Dispute over consent for intrusive procedures focus of hearing

Fitness-to-practise hearing involves woman whose son died 17 hours after he was born

The hearing before the fitness-to-practise committee of the Medical Council opened on Monday. Image: Google

The hearing before the fitness-to-practise committee of the Medical Council opened on Monday. Image: Google

 

A dispute over whether consent was given for intrusive procedures is the focus of a medical practice hearing involving a woman whose son died 17 hours after he was born in Cavan General Hospital.

The fitness-to-practise committee of the Medical Council was told at the opening of the hearing on Monday there was expert evidence that a vaginal examination, and artificial rupture of membranes (ARM) leading to the breaking of a pregnant woman’s waters, could not happen without consent unless a patient’s legs were restrained.

Eileen Barrington SC, for Dr Rita Mehta, said most of the proposed evidence was that Siobhán Whelan was not in stirrups when Dr Mehta, a locum consultant of obstetrics, carried out the procedure. Dr Mehta’s position was that she received Ms Whelan’s consent, she said.

Neasa Bird, for the council, said it was not accepted that the only issue was whether stirrups were being used at the relevant time.

The inquiry heard that Ms Whelan noticed she was bleeding soon after turning up at Cavan General Hospital on May 13th, 2014.

She was taken to a room in the labour ward, where the vaginal procedure and other steps were taken, and was then taken to theatre for a Caesarean section. She had to receive life-saving surgery after the Caesarean.

Ms Whelan told the inquiry that her son, Conor, had been “begging to be rescued until that ARM finished him off”.

However, Ms Barrington said there was no evidence to support such an allegation and there was “no complaint before the inquiry in that regard”.

She asked the witness if she blamed Dr Mehta for Conor’s death.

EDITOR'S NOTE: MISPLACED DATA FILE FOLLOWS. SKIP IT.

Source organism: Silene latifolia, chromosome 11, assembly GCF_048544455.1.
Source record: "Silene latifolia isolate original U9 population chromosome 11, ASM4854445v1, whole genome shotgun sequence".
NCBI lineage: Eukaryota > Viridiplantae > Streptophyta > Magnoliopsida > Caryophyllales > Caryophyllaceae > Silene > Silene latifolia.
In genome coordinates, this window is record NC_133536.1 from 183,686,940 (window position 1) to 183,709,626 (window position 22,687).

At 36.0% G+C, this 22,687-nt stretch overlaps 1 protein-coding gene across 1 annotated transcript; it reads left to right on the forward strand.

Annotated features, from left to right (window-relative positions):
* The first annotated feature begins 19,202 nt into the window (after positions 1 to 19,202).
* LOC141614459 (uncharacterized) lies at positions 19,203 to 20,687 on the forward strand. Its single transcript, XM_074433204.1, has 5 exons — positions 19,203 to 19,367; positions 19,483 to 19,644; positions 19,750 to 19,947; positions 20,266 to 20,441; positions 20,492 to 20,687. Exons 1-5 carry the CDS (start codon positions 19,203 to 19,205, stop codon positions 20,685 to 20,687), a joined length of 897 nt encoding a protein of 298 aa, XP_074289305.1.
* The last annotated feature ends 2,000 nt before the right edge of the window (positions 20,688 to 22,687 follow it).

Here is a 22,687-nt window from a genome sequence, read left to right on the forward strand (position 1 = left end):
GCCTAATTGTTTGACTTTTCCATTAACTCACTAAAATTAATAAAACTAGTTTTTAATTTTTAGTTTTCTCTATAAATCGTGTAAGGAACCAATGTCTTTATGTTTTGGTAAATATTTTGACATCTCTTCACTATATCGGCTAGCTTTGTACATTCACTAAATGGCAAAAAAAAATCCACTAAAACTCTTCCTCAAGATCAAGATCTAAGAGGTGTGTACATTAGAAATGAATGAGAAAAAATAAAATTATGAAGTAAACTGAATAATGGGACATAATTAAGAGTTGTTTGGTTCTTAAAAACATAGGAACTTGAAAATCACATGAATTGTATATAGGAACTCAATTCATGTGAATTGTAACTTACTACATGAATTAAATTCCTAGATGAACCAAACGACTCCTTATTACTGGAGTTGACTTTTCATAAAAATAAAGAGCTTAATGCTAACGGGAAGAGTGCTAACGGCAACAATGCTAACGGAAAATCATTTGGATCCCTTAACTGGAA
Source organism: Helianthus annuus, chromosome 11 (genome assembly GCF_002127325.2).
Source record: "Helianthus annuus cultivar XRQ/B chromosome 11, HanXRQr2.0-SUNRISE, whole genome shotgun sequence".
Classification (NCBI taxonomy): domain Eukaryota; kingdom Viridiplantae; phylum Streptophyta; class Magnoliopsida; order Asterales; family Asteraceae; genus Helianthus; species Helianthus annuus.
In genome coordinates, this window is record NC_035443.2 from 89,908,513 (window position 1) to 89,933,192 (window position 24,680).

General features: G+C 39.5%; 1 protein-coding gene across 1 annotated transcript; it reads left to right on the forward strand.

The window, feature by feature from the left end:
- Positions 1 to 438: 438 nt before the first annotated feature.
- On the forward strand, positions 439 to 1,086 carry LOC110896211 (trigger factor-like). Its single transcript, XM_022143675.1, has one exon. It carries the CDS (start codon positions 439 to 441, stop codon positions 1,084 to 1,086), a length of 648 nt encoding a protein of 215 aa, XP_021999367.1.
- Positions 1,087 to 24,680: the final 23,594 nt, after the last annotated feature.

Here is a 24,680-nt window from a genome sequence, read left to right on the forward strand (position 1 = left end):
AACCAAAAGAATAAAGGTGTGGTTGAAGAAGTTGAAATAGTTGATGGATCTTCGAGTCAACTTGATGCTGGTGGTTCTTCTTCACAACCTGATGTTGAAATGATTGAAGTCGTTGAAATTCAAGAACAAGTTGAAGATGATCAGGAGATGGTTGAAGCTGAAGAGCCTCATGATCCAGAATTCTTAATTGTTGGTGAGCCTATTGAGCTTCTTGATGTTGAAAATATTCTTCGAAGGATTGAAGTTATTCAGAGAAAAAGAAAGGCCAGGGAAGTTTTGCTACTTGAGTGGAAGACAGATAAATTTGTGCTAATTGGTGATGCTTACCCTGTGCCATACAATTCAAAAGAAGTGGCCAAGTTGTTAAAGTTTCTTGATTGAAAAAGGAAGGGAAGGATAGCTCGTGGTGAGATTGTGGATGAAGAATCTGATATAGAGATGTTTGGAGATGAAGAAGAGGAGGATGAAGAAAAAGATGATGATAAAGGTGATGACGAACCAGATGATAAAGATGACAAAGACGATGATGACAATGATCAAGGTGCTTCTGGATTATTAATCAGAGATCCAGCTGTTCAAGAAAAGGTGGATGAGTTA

Ms Whelan replied that she had strong feelings about the procedures being carried out “against our wishes”.

Examined by touch

Ms Whelan agreed that after Dr Mehta had arrived in the room, she palpated (examined by touch) her abdomen.

When it was put to the witness that this would not be done to a woman who was in stirrups, Ms Whelan, who had said in a statement in February that she was already in stirrups when Dr Mehta arrived in the room, said she had been in stirrups, had then been taken out of them, and was then put back into them again for the vaginal procedures.

Ms Whelan said she told Dr Mehta “No way are you breaking my waters” but she performed the procedure regardless.

She said her son was taken to the Rotunda Hospital in Dublin and then brought back to her that night. She was told there was “no hope for him” and she held him in her arms.

There had been “so many junctures where this little boy was failed” and this haunted her, she said. Her son should have started school this week, she added.

Ms Barrington said there had been an inquiry into Conor’s death and that Ms Whelan had issued medical negligence proceedings against the hospital. However, it was not until February of this year that Ms Whelan had first mentioned being in stirrups, she added.

Ms Barrington said Ms Whelan’s recollection of what happened was “coloured by unhappiness with the tragic outcome” and she had convinced herself over the years as to what had happened. She argued that this was “not what happened at all”.

“I disagree with you,” Ms Whelan said.

Andrew Whelan, who was in the hospital room at the time, told the inquiry that Dr Mehta had not sought his wife’s consent prior to the procedure.

The inquiry continues on Tuesday.